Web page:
Researchers from State University of New York at Binghamton reporting in ACS Applied Materials & Interfaces a prototype circuit board with fully integrated electrical components such as disposable resistors, supercapacitors or transistors on sheet of paper that can be burned or left to degrade.
Discarded electronic devices, such as cell phones, are a fast-growing source of waste. One way to mitigate the problem could be to use components that are made with renewable resources and that are easy to dispose of responsibly.
Most small electronic devices contain circuit boards that are made from glass fibers, resins and metal wiring. These boards are not easy to recycle and are relatively bulky, making them undesirable for use in point-of-care medical devices, environmental monitors or personal wearable devices.
One alternative is to use paper-based circuit boards, which should be easier to dispose of, less expensive and more flexible. However, current options require specialized paper, or they simply have traditional metal circuitry components mounted onto a sheet of paper. Instead, Choi and colleagues wanted to develop circuitry that would be simple to manufacture and that had all the electronic components fully integrated into the sheet.
The team designed a paper-based amplifier-type circuit that incorporated resistors, capacitors and a transistor. They first used wax to print channels onto a sheet of paper in a simple pattern. After melting the wax so that it soaked into the paper, the team printed semi-conductive and conductive inks, which soaked into the areas not blocked by wax. Then, the researchers screen-printed additional conductive metal components and casted a gel-based electrolyte onto the sheet.
Tests confirmed that the resistor, capacitor and transistor designs performed properly. The final circuit was very flexible and thin, just like paper, even after adding the components. To demonstrate the degradability of the circuit, the team showed that the entire unit quickly burned to ash after being lit on fire. The researchers say this represents a step toward producing completely disposable electronic devices.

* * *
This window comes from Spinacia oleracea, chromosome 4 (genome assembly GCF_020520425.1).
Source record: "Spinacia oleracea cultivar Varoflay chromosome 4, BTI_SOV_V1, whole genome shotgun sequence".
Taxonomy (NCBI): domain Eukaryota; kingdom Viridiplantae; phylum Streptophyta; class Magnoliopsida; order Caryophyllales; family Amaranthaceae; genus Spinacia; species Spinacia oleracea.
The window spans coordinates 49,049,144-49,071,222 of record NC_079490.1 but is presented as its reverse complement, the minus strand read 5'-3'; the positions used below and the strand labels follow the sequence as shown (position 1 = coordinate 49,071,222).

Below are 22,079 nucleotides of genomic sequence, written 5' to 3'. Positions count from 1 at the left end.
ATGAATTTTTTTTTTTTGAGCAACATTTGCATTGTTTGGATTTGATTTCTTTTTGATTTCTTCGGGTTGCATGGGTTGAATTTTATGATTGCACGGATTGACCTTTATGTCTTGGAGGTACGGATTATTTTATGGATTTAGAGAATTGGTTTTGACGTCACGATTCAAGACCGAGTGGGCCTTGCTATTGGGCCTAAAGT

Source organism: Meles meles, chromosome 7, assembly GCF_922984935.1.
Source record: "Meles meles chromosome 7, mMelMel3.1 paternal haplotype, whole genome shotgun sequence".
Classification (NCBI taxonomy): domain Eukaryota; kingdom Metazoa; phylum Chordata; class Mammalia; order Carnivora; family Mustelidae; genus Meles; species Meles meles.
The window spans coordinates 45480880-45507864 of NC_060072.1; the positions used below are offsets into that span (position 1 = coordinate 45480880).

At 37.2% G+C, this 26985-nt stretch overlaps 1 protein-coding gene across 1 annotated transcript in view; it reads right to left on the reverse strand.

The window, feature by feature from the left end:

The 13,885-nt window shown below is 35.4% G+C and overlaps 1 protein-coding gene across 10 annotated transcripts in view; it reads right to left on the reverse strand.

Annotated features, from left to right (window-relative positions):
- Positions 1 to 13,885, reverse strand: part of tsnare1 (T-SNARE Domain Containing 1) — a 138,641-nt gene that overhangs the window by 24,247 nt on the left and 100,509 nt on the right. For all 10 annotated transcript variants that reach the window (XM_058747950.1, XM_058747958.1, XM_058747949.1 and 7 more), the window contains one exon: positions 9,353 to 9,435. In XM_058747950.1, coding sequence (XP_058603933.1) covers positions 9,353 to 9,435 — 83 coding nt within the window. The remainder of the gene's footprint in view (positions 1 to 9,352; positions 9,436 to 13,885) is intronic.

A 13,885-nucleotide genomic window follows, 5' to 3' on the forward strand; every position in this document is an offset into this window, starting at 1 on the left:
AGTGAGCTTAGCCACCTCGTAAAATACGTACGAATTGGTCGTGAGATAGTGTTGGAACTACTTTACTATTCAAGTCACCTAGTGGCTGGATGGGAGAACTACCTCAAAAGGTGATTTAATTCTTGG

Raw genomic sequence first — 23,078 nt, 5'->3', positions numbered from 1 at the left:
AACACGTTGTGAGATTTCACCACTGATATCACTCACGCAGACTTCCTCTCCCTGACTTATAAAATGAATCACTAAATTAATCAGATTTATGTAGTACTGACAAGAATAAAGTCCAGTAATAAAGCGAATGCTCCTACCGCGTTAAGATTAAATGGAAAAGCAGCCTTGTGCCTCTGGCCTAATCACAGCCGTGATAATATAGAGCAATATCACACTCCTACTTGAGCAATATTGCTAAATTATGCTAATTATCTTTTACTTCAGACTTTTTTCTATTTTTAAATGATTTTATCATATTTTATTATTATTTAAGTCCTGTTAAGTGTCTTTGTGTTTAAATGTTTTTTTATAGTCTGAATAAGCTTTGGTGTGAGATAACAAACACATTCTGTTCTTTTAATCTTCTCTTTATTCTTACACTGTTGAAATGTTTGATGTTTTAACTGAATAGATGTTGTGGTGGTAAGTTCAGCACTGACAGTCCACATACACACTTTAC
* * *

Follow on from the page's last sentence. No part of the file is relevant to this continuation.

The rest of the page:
Humanity’s excessive production of material waste poses a critical environmental threat, and the problem is only escalating, especially in the past few decades with the rapid development of powerful electronic tools and persistent consumer desire to upgrade to the newest available technology. The poor disposability of electronics is especially an issue for the newly arising field of single-use devices and sensors, which are often used to evaluate human health and monitor environmental conditions, and for other novel applications. Though impressive in terms of function and convenience, usage of conventional electronic components in these applications would inflict an immense surge in waste and result in higher costs.
This work’s primary objective is to develop a cost-effective, eco-friendly, all-paper, device for single-use applications that can be easily and safely disposed of through incineration or biodegradation. All electronic components are paper-based and integrated on paper-based printed circuit boards (PCBs), innovatively providing a realistic and practical solution for green electronic platforms. In particular, a methodology is discussed for simultaneously achieving very tunable resistors (20 Ω to 285 kΩ), supercapacitors (∼3.29 mF), and electrolyte-gated field-effect transistors on and within the thickness of a single sheet of paper. Each electronic component is completely integrated into functionalized paper regions and exhibits favorable electrical activity, adjustability, flexibility, and disposability. A simple amplifier circuit is successfully demonstrated within a small area and within the thickness of a single sheet of paper, displaying component versatility and the capability for their fabrication processes to be performed in parallel for efficient and rapid development.
JOURNAL: ACS Applied Materials & Interfaces
ARTICLE TITLE: Integrated Papertronic Techniques: Highly Customizable Resistor, Supercapacitor, and Transistor Circuitry on a Single Sheet of Paper